OK, that explains (a bit) how light could get to be polarised in both senses, but not how the filters work... because in either case, presumably the end result is that waves in one direction go through and waves in another don't. (And that circular wave you mentioned is surely something like a vector sum of a vertical and horizontal wave anyway...)

In your first case, I can imagine a slot in a piece of card with the string going through it. If the wave and the slot are aligned, the wave gets through if perpendicular, the wave is blocked (imperfect analogy because of the other effects of such a slot, but good enough for this purpose maybe). What's the analogy for circular polarisation?
 
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#21
I'm willing to accept this as fact, I'd just like to know why...


OK, that explains (a bit) how light could get to be polarised in both senses, but not how the filters work... because in either case, presumably the end result is that waves in one direction go through and waves in another don't. (And that circular wave you mentioned is surely something like a vector sum of a vertical and horizontal wave anyway...)

In your first case, I can imagine a slot in a piece of card with the string going through it. If the wave and the slot are aligned, the wave gets through if perpendicular, the wave is blocked (imperfect analogy because of the other effects of such a slot, but good enough for this purpose maybe). What's the analogy for circular polarisation?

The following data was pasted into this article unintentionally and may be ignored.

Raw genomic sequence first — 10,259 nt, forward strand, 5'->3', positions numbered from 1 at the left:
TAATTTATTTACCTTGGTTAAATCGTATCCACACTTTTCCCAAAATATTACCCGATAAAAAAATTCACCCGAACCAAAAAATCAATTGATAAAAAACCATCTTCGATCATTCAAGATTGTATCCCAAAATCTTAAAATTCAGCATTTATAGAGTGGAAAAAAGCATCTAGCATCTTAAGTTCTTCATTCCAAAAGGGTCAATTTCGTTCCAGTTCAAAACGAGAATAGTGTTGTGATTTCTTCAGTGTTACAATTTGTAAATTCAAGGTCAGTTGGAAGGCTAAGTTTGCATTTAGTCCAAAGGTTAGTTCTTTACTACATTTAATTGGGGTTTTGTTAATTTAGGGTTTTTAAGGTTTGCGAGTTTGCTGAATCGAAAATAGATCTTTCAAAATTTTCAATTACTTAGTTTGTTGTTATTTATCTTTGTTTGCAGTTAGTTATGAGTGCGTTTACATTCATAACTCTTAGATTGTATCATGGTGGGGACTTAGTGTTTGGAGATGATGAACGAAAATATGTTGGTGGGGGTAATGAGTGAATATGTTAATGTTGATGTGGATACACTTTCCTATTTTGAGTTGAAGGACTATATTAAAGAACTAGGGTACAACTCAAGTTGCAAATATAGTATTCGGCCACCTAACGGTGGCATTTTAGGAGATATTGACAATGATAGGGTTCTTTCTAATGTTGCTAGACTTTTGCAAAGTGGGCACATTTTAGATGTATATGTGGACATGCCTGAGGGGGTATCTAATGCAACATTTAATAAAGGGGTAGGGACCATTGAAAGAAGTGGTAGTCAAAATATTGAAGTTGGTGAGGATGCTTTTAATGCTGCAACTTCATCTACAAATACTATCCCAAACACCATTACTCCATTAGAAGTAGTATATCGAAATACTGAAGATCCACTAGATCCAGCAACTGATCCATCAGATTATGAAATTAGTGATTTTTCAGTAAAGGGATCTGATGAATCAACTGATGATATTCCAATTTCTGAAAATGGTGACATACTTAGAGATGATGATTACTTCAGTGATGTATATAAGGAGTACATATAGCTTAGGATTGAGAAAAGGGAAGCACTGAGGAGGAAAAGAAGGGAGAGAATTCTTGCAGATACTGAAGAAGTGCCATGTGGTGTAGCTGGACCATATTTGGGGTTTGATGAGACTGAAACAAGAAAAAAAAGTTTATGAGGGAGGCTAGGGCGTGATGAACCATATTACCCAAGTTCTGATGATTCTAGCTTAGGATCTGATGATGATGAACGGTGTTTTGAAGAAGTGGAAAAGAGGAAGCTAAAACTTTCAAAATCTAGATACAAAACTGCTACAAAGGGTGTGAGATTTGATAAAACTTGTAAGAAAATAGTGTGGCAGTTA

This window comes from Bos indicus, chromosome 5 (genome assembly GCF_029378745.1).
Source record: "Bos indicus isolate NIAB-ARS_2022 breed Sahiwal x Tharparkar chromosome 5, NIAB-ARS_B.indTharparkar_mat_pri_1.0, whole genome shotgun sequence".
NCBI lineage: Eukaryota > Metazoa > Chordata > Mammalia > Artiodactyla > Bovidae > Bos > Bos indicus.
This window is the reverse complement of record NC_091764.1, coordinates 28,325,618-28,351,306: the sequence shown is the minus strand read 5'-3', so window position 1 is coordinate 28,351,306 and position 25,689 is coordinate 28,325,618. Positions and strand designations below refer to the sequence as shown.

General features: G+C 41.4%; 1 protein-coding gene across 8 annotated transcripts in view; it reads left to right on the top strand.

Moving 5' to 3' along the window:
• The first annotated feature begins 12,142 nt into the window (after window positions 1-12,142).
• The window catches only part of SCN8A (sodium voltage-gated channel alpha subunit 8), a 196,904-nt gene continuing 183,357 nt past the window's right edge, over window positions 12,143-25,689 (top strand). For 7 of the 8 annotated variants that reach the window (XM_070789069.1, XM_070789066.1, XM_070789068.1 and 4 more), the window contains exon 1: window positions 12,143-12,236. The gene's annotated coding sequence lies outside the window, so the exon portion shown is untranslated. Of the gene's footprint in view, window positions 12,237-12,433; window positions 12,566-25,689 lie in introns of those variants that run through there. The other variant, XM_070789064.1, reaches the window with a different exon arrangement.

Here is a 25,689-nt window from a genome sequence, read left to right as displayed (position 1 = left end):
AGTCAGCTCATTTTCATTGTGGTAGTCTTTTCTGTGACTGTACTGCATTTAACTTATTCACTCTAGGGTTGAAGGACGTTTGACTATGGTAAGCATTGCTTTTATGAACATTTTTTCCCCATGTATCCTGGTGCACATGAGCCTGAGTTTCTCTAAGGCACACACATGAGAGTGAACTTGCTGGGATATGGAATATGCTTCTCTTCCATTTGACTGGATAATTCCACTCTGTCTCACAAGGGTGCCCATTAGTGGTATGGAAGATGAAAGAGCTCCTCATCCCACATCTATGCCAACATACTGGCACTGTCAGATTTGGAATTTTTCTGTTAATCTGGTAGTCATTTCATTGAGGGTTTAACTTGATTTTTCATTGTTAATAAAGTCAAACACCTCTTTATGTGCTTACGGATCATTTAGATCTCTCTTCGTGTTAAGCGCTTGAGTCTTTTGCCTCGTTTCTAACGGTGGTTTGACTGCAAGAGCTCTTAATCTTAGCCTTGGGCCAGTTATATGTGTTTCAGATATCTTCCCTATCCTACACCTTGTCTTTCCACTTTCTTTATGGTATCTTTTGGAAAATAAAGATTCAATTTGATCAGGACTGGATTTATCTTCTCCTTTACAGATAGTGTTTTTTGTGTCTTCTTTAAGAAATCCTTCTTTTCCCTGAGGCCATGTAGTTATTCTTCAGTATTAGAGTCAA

A circular polarizing filter has 2 parts - the outside one is a linear polariser so all the light going through it end up linearly polarised, any light vibrating in the wrong direction gets blocked, the next (inner) layer (known as a quarter-wave plate or retarder) imparts a twist so the light now vibrates evenly in all directions so it can work with autofocus and exposure systems.
 
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#23
A circular polarizing filter has 2 parts - the outside one is a linear polariser so all the light going through it end up linearly polarised, any light vibrating in the wrong direction gets blocked, the next (inner) layer (known as a quarter-wave plate or retarder) imparts a twist so the light now vibrates evenly in all directions so it can work with autofocus and exposure systems.
Like I said, magic and voodoo.
 
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#24
If you want real magic try a Cokin Pola Red-Blue 171 or Purple-Orange 172 that tints polarised light different colours, makes for funky skies man!
Like I said, magic and voodoo.
 
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#25
A circular polarizing filter has 2 parts - the outside one is a linear polariser so all the light going through it end up linearly polarised, any light vibrating in the wrong direction gets blocked, the next (inner) layer (known as a quarter-wave plate or retarder) imparts a twist so the light now vibrates evenly in all directions so it can work with autofocus and exposure systems.
Thankyou David, that makes proper sense to me now! Although it's a wonder the little elves can turn the rope fast enough to twist the waves circularly...